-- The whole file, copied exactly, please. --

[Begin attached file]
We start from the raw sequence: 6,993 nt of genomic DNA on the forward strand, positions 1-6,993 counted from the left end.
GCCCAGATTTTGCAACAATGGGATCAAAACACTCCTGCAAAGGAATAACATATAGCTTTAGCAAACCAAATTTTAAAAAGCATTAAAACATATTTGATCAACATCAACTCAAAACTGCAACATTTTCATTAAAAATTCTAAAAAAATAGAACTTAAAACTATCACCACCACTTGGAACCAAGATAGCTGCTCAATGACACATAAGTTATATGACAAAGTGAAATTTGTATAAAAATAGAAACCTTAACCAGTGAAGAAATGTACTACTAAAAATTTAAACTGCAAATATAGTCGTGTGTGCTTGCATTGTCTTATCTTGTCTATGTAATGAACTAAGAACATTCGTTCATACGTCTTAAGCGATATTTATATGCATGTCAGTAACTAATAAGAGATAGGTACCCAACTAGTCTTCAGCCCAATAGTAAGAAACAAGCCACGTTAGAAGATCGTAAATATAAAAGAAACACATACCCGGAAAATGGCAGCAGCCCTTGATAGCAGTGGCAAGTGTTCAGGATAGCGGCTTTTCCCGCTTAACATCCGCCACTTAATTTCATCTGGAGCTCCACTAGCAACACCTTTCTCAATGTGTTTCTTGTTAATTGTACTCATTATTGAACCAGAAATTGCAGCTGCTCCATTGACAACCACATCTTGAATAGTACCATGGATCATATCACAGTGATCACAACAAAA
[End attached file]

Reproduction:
We start from the raw sequence: 6,993 nt of genomic DNA on the forward strand, positions 1-6,993 counted from the left end.
GCCCAGATTTTGCAACAATGGGATCAAAACACTCCTGCAAAGGAATAACATATAGCTTTAGCAAACCAAATTTTAAAAAGCATTAAAACATATTTGATCAACATCAACTCAAAACTGCAACATTTTCATTAAAAATTCTAAAAAAATAGAACTTAAAACTATCACCACCACTTGGAACCAAGATAGCTGCTCAATGACACATAAGTTATATGACAAAGTGAAATTTGTATAAAAATAGAAACCTTAACCAGTGAAGAAATGTACTACTAAAAATTTAAACTGCAAATATAGTCGTGTGTGCTTGCATTGTCTTATCTTGTCTATGTAATGAACTAAGAACATTCGTTCATACGTCTTAAGCGATATTTATATGCATGTCAGTAACTAATAAGAGATAGGTACCCAACTAGTCTTCAGCCCAATAGTAAGAAACAAGCCACGTTAGAAGATCGTAAATATAAAAGAAACACATACCCGGAAAATGGCAGCAGCCCTTGATAGCAGTGGCAAGTGTTCAGGATAGCGGCTTTTCCCGCTTAACATCCGCCACTTAATTTCATCTGGAGCTCCACTAGCAACACCTTTCTCAATGTGTTTCTTGTTAATTGTACTCATTATTGAACCAGAAATTGCAGCTGCTCCATTGACAACCACATCTTGAATAGTACCATGGATCATATCACAGTGATCACAACAAAA